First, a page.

Histology of Nervous Tissue

Nervous Tissue
A. Nervous tissue is divided anatomically into
the central nervous system (CNS), which
includes the brain and spinal cord,
and the peripheral nervous system (PNS), which
includes the nerves outside the CNS and their
associated ganglia.
• B. Nervous tissue is divided functionally into
• Somatic nervous system (SNS)
• Autonomic nervous system (ANS)
• Somatic- provides sensory and motor
innervation to ALL parts of the body
• EXCEPT: viscera, smooth muscle and glands
• Autonomic- provides efferent Involuntary
motor innervation to smooth muscle,
conducting system of the heart and glands.
• It provides afferent sensory innervation from
viscera ( PAIN and REFLEXES ).
• Autonomic is subdivided into Sympathetic
and Parasympathetic division.
• C. Nervous tissue contains two types of cells:
nerve cells (neurons), which conduct electrical
• Supporting cells:
Neuroglia (glia) in the CNS
Schwann , satellite cells in the PNS
• 1. Morphologic classification of neurons
• a. Unipolar neurons possess a single process but are rare in
• b. Bipolar neurons possess a single axon and a single dendrite.
These neurons are present in some sense organs (e.g., the
vestibular/cochlear mechanism).
• c. Multipolar neurons possess a single axon and more than one
• These neurons are the most common type of neuron in vertebrates.
• d. Pseudounipolar neurons possess a single process that extends
• from the cell body and subsequently branches into an axon and
• They are present in spinal and cranial ganglia.
• 2. Functional classification of neurons
• a. Sensory neurons receive stimuli from the internal and
external environment.
• They conduct impulses to the CNS for processing and
• b. Interneurons connect other neurons in a chain or
sequence. They most commonly connect sensory and
motor neurons; they also regulate signals transmitted to
• c. Motor neurons conduct impulses from the CNS to
other neurons, muscles, and glands.
Neuron structure
• 1.The nucleus is large, spherical, is centrally
located in the soma of most neurons.
• 2.Nissl bodies are composed of polysomes and rough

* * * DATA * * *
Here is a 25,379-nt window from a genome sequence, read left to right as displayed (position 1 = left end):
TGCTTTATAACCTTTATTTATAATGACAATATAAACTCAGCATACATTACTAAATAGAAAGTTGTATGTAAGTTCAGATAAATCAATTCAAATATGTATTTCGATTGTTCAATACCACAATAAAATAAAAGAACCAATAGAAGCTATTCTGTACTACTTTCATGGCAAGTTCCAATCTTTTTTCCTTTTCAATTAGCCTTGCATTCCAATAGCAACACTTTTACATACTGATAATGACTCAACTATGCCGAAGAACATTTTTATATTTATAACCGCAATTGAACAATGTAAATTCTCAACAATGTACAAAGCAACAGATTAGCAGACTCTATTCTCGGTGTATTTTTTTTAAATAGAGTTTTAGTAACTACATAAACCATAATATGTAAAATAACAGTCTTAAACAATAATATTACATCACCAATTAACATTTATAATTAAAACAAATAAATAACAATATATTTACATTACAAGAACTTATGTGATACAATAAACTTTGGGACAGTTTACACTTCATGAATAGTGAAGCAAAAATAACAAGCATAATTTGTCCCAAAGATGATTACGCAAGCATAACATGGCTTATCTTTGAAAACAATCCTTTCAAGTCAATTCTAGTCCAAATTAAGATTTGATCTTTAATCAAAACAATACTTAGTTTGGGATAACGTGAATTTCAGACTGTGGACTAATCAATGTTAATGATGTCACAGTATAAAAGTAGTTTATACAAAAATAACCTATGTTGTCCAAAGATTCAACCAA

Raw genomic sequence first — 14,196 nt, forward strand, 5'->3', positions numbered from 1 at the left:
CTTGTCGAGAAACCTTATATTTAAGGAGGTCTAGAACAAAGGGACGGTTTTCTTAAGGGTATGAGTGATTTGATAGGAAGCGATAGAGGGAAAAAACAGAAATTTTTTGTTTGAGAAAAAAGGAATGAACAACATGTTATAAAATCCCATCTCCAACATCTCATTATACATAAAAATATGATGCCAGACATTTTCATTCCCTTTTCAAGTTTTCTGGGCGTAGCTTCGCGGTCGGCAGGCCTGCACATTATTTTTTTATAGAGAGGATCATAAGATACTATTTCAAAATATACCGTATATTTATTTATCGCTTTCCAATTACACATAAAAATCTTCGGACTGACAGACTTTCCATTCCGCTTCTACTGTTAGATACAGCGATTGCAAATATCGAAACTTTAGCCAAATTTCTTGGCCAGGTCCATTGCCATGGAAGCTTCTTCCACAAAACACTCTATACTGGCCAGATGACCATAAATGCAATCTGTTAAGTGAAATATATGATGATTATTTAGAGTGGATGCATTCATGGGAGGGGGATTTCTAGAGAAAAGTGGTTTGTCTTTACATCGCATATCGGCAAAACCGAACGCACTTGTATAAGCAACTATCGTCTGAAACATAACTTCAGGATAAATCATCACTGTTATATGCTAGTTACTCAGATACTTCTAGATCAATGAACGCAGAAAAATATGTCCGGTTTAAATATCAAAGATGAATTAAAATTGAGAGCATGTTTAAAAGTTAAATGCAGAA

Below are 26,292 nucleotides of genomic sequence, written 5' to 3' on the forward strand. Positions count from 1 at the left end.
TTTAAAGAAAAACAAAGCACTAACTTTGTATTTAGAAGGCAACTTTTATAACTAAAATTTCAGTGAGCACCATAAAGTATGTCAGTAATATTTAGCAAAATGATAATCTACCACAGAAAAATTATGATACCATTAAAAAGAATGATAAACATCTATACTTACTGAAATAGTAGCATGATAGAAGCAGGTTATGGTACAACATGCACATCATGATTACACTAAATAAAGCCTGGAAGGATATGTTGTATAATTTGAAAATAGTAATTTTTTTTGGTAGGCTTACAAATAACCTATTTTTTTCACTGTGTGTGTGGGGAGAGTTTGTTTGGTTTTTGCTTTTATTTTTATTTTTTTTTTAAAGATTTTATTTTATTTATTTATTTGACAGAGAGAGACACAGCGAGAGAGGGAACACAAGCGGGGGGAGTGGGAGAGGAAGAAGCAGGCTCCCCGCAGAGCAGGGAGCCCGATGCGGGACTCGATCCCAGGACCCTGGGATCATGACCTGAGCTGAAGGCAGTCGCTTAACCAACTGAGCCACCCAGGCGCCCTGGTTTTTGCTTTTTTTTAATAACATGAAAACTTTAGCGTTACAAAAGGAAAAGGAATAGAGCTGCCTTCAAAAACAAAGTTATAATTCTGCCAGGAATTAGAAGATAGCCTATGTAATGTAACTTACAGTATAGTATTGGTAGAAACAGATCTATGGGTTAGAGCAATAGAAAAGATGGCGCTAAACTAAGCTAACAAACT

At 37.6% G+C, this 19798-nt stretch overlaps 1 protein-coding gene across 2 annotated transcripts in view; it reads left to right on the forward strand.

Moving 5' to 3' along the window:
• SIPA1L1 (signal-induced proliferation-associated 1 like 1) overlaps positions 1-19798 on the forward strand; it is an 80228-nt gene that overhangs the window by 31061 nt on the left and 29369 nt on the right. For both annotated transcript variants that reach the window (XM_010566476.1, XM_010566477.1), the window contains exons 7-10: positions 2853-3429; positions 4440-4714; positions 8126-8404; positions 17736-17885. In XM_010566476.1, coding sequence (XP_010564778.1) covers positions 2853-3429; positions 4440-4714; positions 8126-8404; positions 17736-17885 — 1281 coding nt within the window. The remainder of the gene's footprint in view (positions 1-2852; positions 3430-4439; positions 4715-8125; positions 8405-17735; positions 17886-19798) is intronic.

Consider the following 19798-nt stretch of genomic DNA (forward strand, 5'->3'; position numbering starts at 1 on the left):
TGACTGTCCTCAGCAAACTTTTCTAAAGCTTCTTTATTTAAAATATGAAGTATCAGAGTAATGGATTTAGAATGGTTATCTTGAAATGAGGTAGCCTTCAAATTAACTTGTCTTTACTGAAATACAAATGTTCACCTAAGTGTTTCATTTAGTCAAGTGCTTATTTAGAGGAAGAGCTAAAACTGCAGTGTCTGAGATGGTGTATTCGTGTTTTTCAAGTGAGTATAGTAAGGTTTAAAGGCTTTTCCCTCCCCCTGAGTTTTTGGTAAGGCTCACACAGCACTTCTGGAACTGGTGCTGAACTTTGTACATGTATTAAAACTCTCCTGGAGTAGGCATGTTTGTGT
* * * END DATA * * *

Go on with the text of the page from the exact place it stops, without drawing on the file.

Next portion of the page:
endoplasmic reticulum (RER).
• 3.The Golgi complex is located near the nucleus, and
mitochondria are scattered throughout the
• Dendrites receive stimuli (signals) from sensory
cells, axons, or other neurons and convert these
signals into small electrical impulses (action
potentials) that are transmitted toward the soma.
• The dendrite cytoplasm is similar to that of the
soma except that it lacks a Golgi complex.
• Organelles become reduced or absent near the
terminals except for mitochondria, which are
• Spines located on the surface of dendrites
increase the area available for synapse formation
with other neurons.
• Axons conduct impulses away from the soma
to the axon terminals without any diminution
in their strength.
• (1) The diameter and length of axons in
different types of neurons vary. Some axons
are as long as 100 centimeters (cm).
• • (2) Axons originate from the axon hillock, a
specialized region of the soma that lacks RER
and ribosomes but contains many
microtubules and neurofilaments; abundance
of the latter may regulate neuron diameter.
• (3) Axons may have collaterals, branching at
right angles from the main trunk.
• (4) Axon cytoplasm (axoplasm) lacks a Golgi
complex but contains smooth endoplasmic
reticulum (SER), RER, and elongated
• (5) A plasma membrane surrounds the axon
and is called the axolemma.
• (6) Axons terminate in many small branches
(axon terminals) from which impulses are
passed to another neuron or other type of